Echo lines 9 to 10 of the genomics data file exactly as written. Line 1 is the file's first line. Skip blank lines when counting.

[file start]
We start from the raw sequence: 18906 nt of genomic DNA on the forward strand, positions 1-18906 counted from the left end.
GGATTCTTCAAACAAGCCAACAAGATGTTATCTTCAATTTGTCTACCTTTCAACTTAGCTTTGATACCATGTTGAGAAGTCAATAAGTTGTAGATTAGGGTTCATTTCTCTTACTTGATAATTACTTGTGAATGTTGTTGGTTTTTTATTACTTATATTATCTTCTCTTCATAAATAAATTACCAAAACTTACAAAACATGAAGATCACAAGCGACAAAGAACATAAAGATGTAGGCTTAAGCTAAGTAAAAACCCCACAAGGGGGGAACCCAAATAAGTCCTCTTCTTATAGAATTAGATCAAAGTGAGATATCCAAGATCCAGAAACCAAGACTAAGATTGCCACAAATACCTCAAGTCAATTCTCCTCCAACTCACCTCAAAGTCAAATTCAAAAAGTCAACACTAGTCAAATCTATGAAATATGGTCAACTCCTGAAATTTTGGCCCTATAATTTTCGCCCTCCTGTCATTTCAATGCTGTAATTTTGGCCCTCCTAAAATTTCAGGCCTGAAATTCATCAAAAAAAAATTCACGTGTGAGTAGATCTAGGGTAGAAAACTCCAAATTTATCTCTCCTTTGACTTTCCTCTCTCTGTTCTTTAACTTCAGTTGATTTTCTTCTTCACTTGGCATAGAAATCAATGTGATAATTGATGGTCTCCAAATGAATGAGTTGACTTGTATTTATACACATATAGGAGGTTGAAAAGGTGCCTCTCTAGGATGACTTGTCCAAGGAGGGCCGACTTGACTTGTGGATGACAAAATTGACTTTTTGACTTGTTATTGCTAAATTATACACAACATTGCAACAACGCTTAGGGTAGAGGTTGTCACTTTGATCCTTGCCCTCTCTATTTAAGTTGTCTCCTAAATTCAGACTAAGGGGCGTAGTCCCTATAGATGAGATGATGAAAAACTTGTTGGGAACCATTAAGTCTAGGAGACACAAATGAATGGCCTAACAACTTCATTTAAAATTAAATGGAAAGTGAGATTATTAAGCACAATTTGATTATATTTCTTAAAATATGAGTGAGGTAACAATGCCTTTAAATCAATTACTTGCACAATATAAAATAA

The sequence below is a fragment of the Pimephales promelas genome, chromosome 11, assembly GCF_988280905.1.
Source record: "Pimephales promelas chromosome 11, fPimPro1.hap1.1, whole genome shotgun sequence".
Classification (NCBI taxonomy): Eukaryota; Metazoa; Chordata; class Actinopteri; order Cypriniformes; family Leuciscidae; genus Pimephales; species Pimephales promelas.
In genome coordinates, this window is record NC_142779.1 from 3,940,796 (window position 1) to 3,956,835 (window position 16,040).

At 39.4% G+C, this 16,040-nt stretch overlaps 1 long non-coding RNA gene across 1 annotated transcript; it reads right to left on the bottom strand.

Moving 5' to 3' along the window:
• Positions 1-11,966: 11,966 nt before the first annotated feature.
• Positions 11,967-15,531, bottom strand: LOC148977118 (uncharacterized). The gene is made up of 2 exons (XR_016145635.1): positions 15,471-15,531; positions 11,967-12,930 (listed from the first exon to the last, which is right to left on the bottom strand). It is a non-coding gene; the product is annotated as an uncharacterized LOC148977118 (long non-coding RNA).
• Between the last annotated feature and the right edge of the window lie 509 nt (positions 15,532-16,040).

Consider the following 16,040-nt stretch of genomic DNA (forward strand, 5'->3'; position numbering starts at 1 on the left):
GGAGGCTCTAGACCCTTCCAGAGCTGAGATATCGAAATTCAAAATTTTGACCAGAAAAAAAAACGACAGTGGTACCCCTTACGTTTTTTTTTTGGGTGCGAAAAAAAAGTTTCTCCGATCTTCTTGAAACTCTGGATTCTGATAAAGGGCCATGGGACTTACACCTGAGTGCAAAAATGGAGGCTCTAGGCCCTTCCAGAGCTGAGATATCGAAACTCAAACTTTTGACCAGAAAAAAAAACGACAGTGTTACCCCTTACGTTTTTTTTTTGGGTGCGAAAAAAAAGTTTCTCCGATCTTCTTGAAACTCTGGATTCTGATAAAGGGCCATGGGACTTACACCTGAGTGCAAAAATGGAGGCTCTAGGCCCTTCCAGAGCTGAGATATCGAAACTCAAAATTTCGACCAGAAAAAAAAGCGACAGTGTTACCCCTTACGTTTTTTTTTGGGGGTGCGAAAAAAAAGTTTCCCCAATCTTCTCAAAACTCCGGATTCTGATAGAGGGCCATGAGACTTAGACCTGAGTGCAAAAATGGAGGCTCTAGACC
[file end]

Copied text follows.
• Positions 1-11,966: 11,966 nt before the first annotated feature.
• Positions 11,967-15,531, bottom strand: LOC148977118 (uncharacterized). The gene is made up of 2 exons (XR_016145635.1): positions 15,471-15,531; positions 11,967-12,930 (listed from the first exon to the last, which is right to left on the bottom strand). It is a non-coding gene; the product is annotated as an uncharacterized LOC148977118 (long non-coding RNA).